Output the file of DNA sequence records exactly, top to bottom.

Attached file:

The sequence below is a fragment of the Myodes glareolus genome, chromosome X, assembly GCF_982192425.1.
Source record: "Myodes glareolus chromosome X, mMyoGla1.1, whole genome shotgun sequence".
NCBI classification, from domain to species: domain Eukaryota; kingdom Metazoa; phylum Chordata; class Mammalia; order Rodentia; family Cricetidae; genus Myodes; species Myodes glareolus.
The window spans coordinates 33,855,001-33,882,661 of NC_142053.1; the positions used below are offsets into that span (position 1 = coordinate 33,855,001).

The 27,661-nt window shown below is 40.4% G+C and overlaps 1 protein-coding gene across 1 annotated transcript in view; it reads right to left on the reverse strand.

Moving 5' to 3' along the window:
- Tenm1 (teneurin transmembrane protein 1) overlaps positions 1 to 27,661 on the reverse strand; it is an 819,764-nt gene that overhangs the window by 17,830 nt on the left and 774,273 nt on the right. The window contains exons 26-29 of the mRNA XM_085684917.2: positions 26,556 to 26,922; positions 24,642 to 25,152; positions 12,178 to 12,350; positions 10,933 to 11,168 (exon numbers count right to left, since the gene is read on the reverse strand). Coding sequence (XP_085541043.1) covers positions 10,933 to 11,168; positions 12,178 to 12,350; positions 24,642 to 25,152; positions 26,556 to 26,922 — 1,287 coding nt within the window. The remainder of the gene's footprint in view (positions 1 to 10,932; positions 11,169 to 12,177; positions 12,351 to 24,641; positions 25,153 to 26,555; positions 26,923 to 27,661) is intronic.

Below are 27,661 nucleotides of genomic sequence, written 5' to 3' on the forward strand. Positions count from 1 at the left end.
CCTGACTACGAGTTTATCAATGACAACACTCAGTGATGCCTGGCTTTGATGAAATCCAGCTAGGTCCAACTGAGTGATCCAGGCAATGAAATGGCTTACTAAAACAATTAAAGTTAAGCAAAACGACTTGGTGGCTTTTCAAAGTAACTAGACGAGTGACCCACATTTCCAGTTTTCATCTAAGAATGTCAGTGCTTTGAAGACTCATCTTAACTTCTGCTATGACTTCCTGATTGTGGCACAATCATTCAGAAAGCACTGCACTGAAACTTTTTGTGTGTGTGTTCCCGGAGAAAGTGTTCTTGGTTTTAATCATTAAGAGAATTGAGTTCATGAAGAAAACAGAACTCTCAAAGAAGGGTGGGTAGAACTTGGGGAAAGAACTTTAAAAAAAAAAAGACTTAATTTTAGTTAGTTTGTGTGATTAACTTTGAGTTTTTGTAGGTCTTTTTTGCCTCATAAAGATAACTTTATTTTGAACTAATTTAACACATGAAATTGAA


The sequence below is a fragment of the Myodes glareolus genome, chromosome X, assembly GCF_982192425.1.
Source record: "Myodes glareolus chromosome X, mMyoGla1.1, whole genome shotgun sequence".
NCBI classification, from domain to species: domain Eukaryota; kingdom Metazoa; phylum Chordata; class Mammalia; order Rodentia; family Cricetidae; genus Myodes; species Myodes glareolus.
The window spans coordinates 33,855,001-33,882,661 of NC_142053.1; the positions used below are offsets into that span (position 1 = coordinate 33,855,001).

The 27,661-nt window shown below is 40.4% G+C and overlaps 1 protein-coding gene across 1 annotated transcript in view; it reads right to left on the reverse strand.

Moving 5' to 3' along the window:
- Tenm1 (teneurin transmembrane protein 1) overlaps positions 1 to 27,661 on the reverse strand; it is an 819,764-nt gene that overhangs the window by 17,830 nt on the left and 774,273 nt on the right. The window contains exons 26-29 of the mRNA XM_085684917.2: positions 26,556 to 26,922; positions 24,642 to 25,152; positions 12,178 to 12,350; positions 10,933 to 11,168 (exon numbers count right to left, since the gene is read on the reverse strand). Coding sequence (XP_085541043.1) covers positions 10,933 to 11,168; positions 12,178 to 12,350; positions 24,642 to 25,152; positions 26,556 to 26,922 — 1,287 coding nt within the window. The remainder of the gene's footprint in view (positions 1 to 10,932; positions 11,169 to 12,177; positions 12,351 to 24,641; positions 25,153 to 26,555; positions 26,923 to 27,661) is intronic.

Below are 27,661 nucleotides of genomic sequence, written 5' to 3' on the forward strand. Positions count from 1 at the left end.
CCTGACTACGAGTTTATCAATGACAACACTCAGTGATGCCTGGCTTTGATGAAATCCAGCTAGGTCCAACTGAGTGATCCAGGCAATGAAATGGCTTACTAAAACAATTAAAGTTAAGCAAAACGACTTGGTGGCTTTTCAAAGTAACTAGACGAGTGACCCACATTTCCAGTTTTCATCTAAGAATGTCAGTGCTTTGAAGACTCATCTTAACTTCTGCTATGACTTCCTGATTGTGGCACAATCATTCAGAAAGCACTGCACTGAAACTTTTTGTGTGTGTGTTCCCGGAGAAAGTGTTCTTGGTTTTAATCATTAAGAGAATTGAGTTCATGAAGAAAACAGAACTCTCAAAGAAGGGTGGGTAGAACTTGGGGAAAGAACTTTAAAAAAAAAAAGACTTAATTTTAGTTAGTTTGTGTGATTAACTTTGAGTTTTTGTAGGTCTTTTTTGCCTCATAAAGATAACTTTATTTTGAACTAATTTAACACATGAAATTGAA